The Guest Blog

Guest post by Britt L. Bolin, Europe Fellow at Young Professionals in Foreign Policy (YPFP)

Two months ago, British politics could not have looked clearer. With her party projected to win by 20 points, Prime Minister Theresa May called a snap election in an attempt to increase her majority in Parliament. She had just invoked Article 50 at the end of March to start the official process of Brexit negotiations. May had every reason to believe she would succeed; the main opposition party, Labour, was in disarray and consumed by infighting. Yet the British electorate delivered a stunning defeat to May and the Conservatives, who lost their majority in Parliament and were forced to form a minority government with the support of the Northern Irish Democratic Unionist Party (DUP). Although the British political establishment has focused primarily on the election’s implications for domestic politics, it should be far more worried about the ramifications for Brexit. The election results revealed a nation still divided over the referendum results and a lack of consensus on what Brexit actually looks like for the United Kingdom.


The primary question moving forward centers on the difference between “hard” and “soft” Brexit. “Hard Brexit” generally refers to the United Kingdom giving up full access to the single market and customs union in order to regain complete control of its borders, while “soft Brexit” would entail maintaining a relationship with the European Union and retaining some common market access. May’s campaign highlighted her willingness to accept a hard Brexit, which she assumed would win her votes from hardline Euroskeptics in the Conservative Party and disaffected Labour Party supporters. Her gamble backfired, however, and the election is now being interpreted as a repudiation of the Conservative Party’s hard line on Brexit thus far.


In practical terms, the United Kingdom’s road to Brexit has become much more complicated due to political uncertainty, and May will need to become much more accommodating towards softer variants of Brexit. She has little room to maneuver. Her new coalition partners, the DUP, are pro-Brexit but support a fluid border with Ireland, which necessarily implies close cooperation with the European Union and the absence of strict border controls. The European Union is also in no mood to accommodate the United Kingdom’s domestic political instability by extending the two-year timeline for negotiations.


May’s first big test following the election came on June 19, when the first round of official negotiations between the United Kingdom and the European Union began. The opening talks reflected the United Kingdom’s weak negotiating position. British negotiators caved almost immediately under European pressure to hold phased talks, meaning issues such as the United Kingdom’s exit payment to the European Union will be discussed before talks on a potential trade agreement begin. This directly contrasted the Conservative Party’s election rhetoric, which emphasized that British negotiators would take a tough line and only enter negotiations after agreeing on a framework for a trade deal. Now, the United Kingdom will have to settle the terms of its “divorce” before negotiating its future economic relationship with the Union.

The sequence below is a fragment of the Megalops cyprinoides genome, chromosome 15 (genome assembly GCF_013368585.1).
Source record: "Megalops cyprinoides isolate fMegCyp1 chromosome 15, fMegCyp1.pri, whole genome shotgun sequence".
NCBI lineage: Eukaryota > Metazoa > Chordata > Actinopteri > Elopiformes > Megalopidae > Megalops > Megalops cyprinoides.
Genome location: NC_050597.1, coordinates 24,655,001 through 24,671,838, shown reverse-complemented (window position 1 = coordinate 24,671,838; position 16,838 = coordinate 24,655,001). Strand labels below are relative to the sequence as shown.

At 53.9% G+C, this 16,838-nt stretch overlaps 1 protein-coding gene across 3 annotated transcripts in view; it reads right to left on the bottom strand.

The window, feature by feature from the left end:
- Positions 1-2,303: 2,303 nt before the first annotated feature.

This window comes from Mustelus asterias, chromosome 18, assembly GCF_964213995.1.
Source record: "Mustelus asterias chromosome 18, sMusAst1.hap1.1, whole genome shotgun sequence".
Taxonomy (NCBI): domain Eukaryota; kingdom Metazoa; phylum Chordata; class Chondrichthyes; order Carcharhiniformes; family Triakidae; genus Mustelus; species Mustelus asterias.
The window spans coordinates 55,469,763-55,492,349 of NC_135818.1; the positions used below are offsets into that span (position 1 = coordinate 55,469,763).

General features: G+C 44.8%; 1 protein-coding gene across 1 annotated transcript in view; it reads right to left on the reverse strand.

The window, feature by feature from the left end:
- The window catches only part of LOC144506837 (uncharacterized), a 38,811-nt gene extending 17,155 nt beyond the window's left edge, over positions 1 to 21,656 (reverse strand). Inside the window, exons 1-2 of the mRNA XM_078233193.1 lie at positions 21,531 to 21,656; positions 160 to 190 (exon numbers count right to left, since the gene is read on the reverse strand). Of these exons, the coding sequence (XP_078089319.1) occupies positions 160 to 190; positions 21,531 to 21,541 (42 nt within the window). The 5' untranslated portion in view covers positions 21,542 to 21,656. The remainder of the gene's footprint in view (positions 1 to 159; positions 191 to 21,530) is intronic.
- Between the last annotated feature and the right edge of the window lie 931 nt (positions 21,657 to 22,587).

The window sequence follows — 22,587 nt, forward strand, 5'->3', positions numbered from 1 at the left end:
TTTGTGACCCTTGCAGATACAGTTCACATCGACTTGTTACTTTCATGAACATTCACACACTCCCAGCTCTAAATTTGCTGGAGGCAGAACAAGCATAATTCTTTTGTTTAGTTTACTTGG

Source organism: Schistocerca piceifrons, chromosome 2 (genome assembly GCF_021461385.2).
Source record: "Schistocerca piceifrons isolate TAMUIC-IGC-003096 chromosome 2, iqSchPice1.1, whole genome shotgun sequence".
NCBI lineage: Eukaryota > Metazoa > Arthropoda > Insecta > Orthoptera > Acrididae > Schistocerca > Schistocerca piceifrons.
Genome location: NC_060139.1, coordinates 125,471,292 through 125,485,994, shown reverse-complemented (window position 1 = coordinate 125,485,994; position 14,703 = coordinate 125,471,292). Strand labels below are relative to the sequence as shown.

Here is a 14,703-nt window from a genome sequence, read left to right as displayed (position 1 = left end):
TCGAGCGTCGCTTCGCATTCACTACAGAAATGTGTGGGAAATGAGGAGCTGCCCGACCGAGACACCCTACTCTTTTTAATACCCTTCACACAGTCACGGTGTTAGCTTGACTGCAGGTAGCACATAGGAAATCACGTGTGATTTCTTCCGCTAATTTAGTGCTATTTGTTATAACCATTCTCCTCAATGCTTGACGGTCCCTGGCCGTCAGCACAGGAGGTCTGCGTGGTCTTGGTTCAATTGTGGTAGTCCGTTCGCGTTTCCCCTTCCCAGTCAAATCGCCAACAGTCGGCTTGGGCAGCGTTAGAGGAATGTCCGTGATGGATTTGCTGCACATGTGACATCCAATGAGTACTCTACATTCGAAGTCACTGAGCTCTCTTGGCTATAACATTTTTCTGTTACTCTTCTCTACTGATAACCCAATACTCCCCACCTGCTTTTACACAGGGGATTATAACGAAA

The two sides will need to settle three major issues before they can negotiate a deal. First are the rights of EU citizens in the United Kingdom and British citizens residing in the European Union. An offer by May to allow EU citizens five years to establish residency status was roundly criticized as inadequate by campaigners for the right of freedom of movement. Second is the question of the border between the Republic of Ireland and Northern Ireland. No one wants to see the return of a full border, but a hard Brexit would make a hard border all but inevitable. Finally, the two sides vehemently disagree on the amount the United Kingdom must pay to the European Union when it leaves. Rumors of a 80-100 billion euro payment sparked outrage in London, but it remains completely unclear how such an amount will be calculated.


The June election severely weakened May’s negotiating position on all of these points. Yet as she fights for her political survival, Brexit is unlikely to be her first concern. A recent poll suggests that the British public is just as divided as its new government. Although 70 percent think Brexit should go ahead, the electorate is split on how the government should proceed in the negotiations, with some supporting either a hard or soft Brexit and others advocating for a second referendum.


The election that was supposed to secure a majority for May and the Conservative Party’s vision of a hard Brexit has instead pushed the country into a precarious political morass. The real risk now is that political uncertainty in London endangers the chance of striking any deal at all before the end of the negotiations, which would be catastrophic for the British economy. Only one thing is certain following the chaotic British election: May’s promise of “strong and stable” leadership has instead resulted in the exact opposite, namely a country riven by instability and facing a weaker future outside the European Union.

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